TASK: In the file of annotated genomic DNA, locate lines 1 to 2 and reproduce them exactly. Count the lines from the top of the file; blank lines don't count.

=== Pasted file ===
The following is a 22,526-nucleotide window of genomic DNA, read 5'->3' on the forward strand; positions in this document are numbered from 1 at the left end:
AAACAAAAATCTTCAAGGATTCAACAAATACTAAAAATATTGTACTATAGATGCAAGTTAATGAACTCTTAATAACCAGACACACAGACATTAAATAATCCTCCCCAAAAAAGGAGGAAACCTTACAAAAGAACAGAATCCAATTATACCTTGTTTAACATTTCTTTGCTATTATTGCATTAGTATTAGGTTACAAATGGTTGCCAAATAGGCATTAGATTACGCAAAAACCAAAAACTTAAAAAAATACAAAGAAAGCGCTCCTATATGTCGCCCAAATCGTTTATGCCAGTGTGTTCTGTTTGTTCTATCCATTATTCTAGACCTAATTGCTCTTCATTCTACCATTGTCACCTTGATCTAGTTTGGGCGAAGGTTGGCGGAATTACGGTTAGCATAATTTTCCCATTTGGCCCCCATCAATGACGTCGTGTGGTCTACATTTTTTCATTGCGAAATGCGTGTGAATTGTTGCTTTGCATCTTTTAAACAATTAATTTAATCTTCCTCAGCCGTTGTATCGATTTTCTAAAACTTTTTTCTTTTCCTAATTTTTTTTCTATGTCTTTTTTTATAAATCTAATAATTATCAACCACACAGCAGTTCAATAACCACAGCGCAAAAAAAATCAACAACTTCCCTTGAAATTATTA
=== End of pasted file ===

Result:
The following is a 22,526-nucleotide window of genomic DNA, read 5'->3' on the forward strand; positions in this document are numbered from 1 at the left end:
AAACAAAAATCTTCAAGGATTCAACAAATACTAAAAATATTGTACTATAGATGCAAGTTAATGAACTCTTAATAACCAGACACACAGACATTAAATAATCCTCCCCAAAAAAGGAGGAAACCTTACAAAAGAACAGAATCCAATTATACCTTGTTTAACATTTCTTTGCTATTATTGCATTAGTATTAGGTTACAAATGGTTGCCAAATAGGCATTAGATTACGCAAAAACCAAAAACTTAAAAAAATACAAAGAAAGCGCTCCTATATGTCGCCCAAATCGTTTATGCCAGTGTGTTCTGTTTGTTCTATCCATTATTCTAGACCTAATTGCTCTTCATTCTACCATTGTCACCTTGATCTAGTTTGGGCGAAGGTTGGCGGAATTACGGTTAGCATAATTTTCCCATTTGGCCCCCATCAATGACGTCGTGTGGTCTACATTTTTTCATTGCGAAATGCGTGTGAATTGTTGCTTTGCATCTTTTAAACAATTAATTTAATCTTCCTCAGCCGTTGTATCGATTTTCTAAAACTTTTTTCTTTTCCTAATTTTTTTTCTATGTCTTTTTTTATAAATCTAATAATTATCAACCACACAGCAGTTCAATAACCACAGCGCAAAAAAAATCAACAACTTCCCTTGAAATTATTA